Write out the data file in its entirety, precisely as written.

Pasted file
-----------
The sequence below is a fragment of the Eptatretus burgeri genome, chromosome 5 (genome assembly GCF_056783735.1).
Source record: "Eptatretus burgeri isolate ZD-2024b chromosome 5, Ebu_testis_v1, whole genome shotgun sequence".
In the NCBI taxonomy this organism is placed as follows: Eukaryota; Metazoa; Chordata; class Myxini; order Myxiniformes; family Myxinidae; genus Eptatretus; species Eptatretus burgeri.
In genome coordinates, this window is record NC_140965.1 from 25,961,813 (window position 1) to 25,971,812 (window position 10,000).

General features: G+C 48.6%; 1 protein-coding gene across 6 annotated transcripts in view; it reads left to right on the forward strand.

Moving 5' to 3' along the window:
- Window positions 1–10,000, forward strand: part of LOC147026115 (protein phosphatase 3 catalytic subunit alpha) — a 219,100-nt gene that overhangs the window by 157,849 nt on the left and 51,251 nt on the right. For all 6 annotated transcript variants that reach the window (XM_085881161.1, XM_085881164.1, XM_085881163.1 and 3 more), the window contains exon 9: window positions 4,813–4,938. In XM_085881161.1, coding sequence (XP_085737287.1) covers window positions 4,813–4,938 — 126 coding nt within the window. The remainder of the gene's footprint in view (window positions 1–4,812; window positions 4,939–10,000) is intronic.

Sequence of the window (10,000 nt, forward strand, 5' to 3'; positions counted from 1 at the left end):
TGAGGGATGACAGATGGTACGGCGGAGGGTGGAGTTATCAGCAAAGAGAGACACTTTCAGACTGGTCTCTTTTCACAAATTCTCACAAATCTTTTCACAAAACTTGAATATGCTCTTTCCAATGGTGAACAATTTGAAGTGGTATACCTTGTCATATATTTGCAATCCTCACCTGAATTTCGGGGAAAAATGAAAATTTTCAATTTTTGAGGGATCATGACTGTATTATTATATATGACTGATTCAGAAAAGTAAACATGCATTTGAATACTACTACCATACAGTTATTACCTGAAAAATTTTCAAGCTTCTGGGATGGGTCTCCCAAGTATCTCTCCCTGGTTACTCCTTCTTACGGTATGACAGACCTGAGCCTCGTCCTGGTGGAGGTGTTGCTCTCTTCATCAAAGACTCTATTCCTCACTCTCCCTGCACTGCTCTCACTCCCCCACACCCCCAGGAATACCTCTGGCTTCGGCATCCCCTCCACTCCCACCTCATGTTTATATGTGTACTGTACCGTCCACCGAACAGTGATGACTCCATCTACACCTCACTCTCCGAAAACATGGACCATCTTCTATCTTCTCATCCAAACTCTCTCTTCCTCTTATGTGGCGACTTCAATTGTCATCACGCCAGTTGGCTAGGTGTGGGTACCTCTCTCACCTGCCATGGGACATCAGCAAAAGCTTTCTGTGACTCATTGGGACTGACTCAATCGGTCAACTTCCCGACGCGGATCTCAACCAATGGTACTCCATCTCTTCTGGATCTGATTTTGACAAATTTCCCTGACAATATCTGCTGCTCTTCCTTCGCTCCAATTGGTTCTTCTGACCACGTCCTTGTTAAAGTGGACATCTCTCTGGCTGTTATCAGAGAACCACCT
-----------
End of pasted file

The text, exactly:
The sequence below is a fragment of the Eptatretus burgeri genome, chromosome 5 (genome assembly GCF_056783735.1).
Source record: "Eptatretus burgeri isolate ZD-2024b chromosome 5, Ebu_testis_v1, whole genome shotgun sequence".
In the NCBI taxonomy this organism is placed as follows: Eukaryota; Metazoa; Chordata; class Myxini; order Myxiniformes; family Myxinidae; genus Eptatretus; species Eptatretus burgeri.
In genome coordinates, this window is record NC_140965.1 from 25,961,813 (window position 1) to 25,971,812 (window position 10,000).

General features: G+C 48.6%; 1 protein-coding gene across 6 annotated transcripts in view; it reads left to right on the forward strand.

Moving 5' to 3' along the window:
- Window positions 1–10,000, forward strand: part of LOC147026115 (protein phosphatase 3 catalytic subunit alpha) — a 219,100-nt gene that overhangs the window by 157,849 nt on the left and 51,251 nt on the right. For all 6 annotated transcript variants that reach the window (XM_085881161.1, XM_085881164.1, XM_085881163.1 and 3 more), the window contains exon 9: window positions 4,813–4,938. In XM_085881161.1, coding sequence (XP_085737287.1) covers window positions 4,813–4,938 — 126 coding nt within the window. The remainder of the gene's footprint in view (window positions 1–4,812; window positions 4,939–10,000) is intronic.

Sequence of the window (10,000 nt, forward strand, 5' to 3'; positions counted from 1 at the left end):
TGAGGGATGACAGATGGTACGGCGGAGGGTGGAGTTATCAGCAAAGAGAGACACTTTCAGACTGGTCTCTTTTCACAAATTCTCACAAATCTTTTCACAAAACTTGAATATGCTCTTTCCAATGGTGAACAATTTGAAGTGGTATACCTTGTCATATATTTGCAATCCTCACCTGAATTTCGGGGAAAAATGAAAATTTTCAATTTTTGAGGGATCATGACTGTATTATTATATATGACTGATTCAGAAAAGTAAACATGCATTTGAATACTACTACCATACAGTTATTACCTGAAAAATTTTCAAGCTTCTGGGATGGGTCTCCCAAGTATCTCTCCCTGGTTACTCCTTCTTACGGTATGACAGACCTGAGCCTCGTCCTGGTGGAGGTGTTGCTCTCTTCATCAAAGACTCTATTCCTCACTCTCCCTGCACTGCTCTCACTCCCCCACACCCCCAGGAATACCTCTGGCTTCGGCATCCCCTCCACTCCCACCTCATGTTTATATGTGTACTGTACCGTCCACCGAACAGTGATGACTCCATCTACACCTCACTCTCCGAAAACATGGACCATCTTCTATCTTCTCATCCAAACTCTCTCTTCCTCTTATGTGGCGACTTCAATTGTCATCACGCCAGTTGGCTAGGTGTGGGTACCTCTCTCACCTGCCATGGGACATCAGCAAAAGCTTTCTGTGACTCATTGGGACTGACTCAATCGGTCAACTTCCCGACGCGGATCTCAACCAATGGTACTCCATCTCTTCTGGATCTGATTTTGACAAATTTCCCTGACAATATCTGCTGCTCTTCCTTCGCTCCAATTGGTTCTTCTGACCACGTCCTTGTTAAAGTGGACATCTCTCTGGCTGTTATCAGAGAACCACCT